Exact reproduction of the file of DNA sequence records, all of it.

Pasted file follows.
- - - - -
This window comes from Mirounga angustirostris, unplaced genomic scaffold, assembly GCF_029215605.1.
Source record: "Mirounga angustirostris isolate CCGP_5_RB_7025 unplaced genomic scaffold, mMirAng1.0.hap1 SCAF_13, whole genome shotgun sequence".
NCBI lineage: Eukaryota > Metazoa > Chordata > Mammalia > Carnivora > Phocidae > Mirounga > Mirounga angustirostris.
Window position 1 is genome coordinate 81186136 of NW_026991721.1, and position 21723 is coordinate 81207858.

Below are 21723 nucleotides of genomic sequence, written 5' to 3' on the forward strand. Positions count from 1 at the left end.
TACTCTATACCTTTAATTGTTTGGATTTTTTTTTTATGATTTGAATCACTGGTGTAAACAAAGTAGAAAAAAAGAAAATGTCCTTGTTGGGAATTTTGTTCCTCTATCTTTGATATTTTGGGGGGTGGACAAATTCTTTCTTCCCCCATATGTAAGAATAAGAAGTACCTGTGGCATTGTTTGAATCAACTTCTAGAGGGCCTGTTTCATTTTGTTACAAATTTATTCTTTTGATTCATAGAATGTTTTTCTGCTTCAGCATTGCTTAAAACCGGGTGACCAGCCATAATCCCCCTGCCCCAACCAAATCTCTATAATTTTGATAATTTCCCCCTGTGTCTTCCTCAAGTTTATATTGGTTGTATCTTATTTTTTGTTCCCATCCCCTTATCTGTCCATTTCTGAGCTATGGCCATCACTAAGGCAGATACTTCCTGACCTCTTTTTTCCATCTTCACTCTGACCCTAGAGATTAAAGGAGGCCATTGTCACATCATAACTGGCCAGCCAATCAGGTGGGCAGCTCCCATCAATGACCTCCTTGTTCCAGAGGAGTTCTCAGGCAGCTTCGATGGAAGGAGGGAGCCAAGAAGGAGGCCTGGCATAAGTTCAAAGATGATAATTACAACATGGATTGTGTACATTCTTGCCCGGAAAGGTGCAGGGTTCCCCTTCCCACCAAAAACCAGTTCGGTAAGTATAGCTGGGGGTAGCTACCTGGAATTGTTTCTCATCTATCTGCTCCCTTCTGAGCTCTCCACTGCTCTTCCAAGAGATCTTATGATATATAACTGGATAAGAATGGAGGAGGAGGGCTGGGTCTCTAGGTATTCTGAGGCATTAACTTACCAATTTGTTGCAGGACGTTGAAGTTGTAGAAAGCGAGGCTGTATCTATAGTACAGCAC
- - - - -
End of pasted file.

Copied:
This window comes from Mirounga angustirostris, unplaced genomic scaffold, assembly GCF_029215605.1.
Source record: "Mirounga angustirostris isolate CCGP_5_RB_7025 unplaced genomic scaffold, mMirAng1.0.hap1 SCAF_13, whole genome shotgun sequence".
NCBI lineage: Eukaryota > Metazoa > Chordata > Mammalia > Carnivora > Phocidae > Mirounga > Mirounga angustirostris.
Window position 1 is genome coordinate 81186136 of NW_026991721.1, and position 21723 is coordinate 81207858.

Below are 21723 nucleotides of genomic sequence, written 5' to 3' on the forward strand. Positions count from 1 at the left end.
TACTCTATACCTTTAATTGTTTGGATTTTTTTTTTATGATTTGAATCACTGGTGTAAACAAAGTAGAAAAAAAGAAAATGTCCTTGTTGGGAATTTTGTTCCTCTATCTTTGATATTTTGGGGGGTGGACAAATTCTTTCTTCCCCCATATGTAAGAATAAGAAGTACCTGTGGCATTGTTTGAATCAACTTCTAGAGGGCCTGTTTCATTTTGTTACAAATTTATTCTTTTGATTCATAGAATGTTTTTCTGCTTCAGCATTGCTTAAAACCGGGTGACCAGCCATAATCCCCCTGCCCCAACCAAATCTCTATAATTTTGATAATTTCCCCCTGTGTCTTCCTCAAGTTTATATTGGTTGTATCTTATTTTTTGTTCCCATCCCCTTATCTGTCCATTTCTGAGCTATGGCCATCACTAAGGCAGATACTTCCTGACCTCTTTTTTCCATCTTCACTCTGACCCTAGAGATTAAAGGAGGCCATTGTCACATCATAACTGGCCAGCCAATCAGGTGGGCAGCTCCCATCAATGACCTCCTTGTTCCAGAGGAGTTCTCAGGCAGCTTCGATGGAAGGAGGGAGCCAAGAAGGAGGCCTGGCATAAGTTCAAAGATGATAATTACAACATGGATTGTGTACATTCTTGCCCGGAAAGGTGCAGGGTTCCCCTTCCCACCAAAAACCAGTTCGGTAAGTATAGCTGGGGGTAGCTACCTGGAATTGTTTCTCATCTATCTGCTCCCTTCTGAGCTCTCCACTGCTCTTCCAAGAGATCTTATGATATATAACTGGATAAGAATGGAGGAGGAGGGCTGGGTCTCTAGGTATTCTGAGGCATTAACTTACCAATTTGTTGCAGGACGTTGAAGTTGTAGAAAGCGAGGCTGTATCTATAGTACAGCAC